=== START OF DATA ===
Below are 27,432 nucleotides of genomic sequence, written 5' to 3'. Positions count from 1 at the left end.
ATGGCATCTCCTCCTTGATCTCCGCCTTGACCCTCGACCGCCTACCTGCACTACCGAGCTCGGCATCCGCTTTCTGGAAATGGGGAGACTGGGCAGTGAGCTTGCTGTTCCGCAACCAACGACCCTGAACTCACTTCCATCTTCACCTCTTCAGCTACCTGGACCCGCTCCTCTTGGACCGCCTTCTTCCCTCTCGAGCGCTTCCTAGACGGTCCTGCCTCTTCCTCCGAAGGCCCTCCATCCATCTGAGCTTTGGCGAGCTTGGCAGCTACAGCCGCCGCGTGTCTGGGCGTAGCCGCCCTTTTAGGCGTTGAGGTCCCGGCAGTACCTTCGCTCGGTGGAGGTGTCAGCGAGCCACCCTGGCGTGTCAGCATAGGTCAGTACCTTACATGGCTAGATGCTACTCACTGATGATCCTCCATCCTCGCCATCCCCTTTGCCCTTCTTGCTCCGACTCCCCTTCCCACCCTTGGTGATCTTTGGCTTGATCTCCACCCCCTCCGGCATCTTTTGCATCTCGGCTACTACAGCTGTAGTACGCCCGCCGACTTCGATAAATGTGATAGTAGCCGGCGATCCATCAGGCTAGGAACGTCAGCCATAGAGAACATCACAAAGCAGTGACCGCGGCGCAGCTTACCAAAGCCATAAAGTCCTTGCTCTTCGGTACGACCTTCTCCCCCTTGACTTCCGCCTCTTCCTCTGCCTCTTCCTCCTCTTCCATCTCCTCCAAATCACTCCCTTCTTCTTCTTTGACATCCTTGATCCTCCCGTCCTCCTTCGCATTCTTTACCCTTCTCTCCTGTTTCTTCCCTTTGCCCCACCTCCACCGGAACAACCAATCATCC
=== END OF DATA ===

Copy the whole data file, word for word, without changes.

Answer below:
Below are 27,432 nucleotides of genomic sequence, written 5' to 3'. Positions count from 1 at the left end.
ATGGCATCTCCTCCTTGATCTCCGCCTTGACCCTCGACCGCCTACCTGCACTACCGAGCTCGGCATCCGCTTTCTGGAAATGGGGAGACTGGGCAGTGAGCTTGCTGTTCCGCAACCAACGACCCTGAACTCACTTCCATCTTCACCTCTTCAGCTACCTGGACCCGCTCCTCTTGGACCGCCTTCTTCCCTCTCGAGCGCTTCCTAGACGGTCCTGCCTCTTCCTCCGAAGGCCCTCCATCCATCTGAGCTTTGGCGAGCTTGGCAGCTACAGCCGCCGCGTGTCTGGGCGTAGCCGCCCTTTTAGGCGTTGAGGTCCCGGCAGTACCTTCGCTCGGTGGAGGTGTCAGCGAGCCACCCTGGCGTGTCAGCATAGGTCAGTACCTTACATGGCTAGATGCTACTCACTGATGATCCTCCATCCTCGCCATCCCCTTTGCCCTTCTTGCTCCGACTCCCCTTCCCACCCTTGGTGATCTTTGGCTTGATCTCCACCCCCTCCGGCATCTTTTGCATCTCGGCTACTACAGCTGTAGTACGCCCGCCGACTTCGATAAATGTGATAGTAGCCGGCGATCCATCAGGCTAGGAACGTCAGCCATAGAGAACATCACAAAGCAGTGACCGCGGCGCAGCTTACCAAAGCCATAAAGTCCTTGCTCTTCGGTACGACCTTCTCCCCCTTGACTTCCGCCTCTTCCTCTGCCTCTTCCTCCTCTTCCATCTCCTCCAAATCACTCCCTTCTTCTTCTTTGACATCCTTGATCCTCCCGTCCTCCTTCGCATTCTTTACCCTTCTCTCCTGTTTCTTCCCTTTGCCCCACCTCCACCGGAACAACCAATCATCC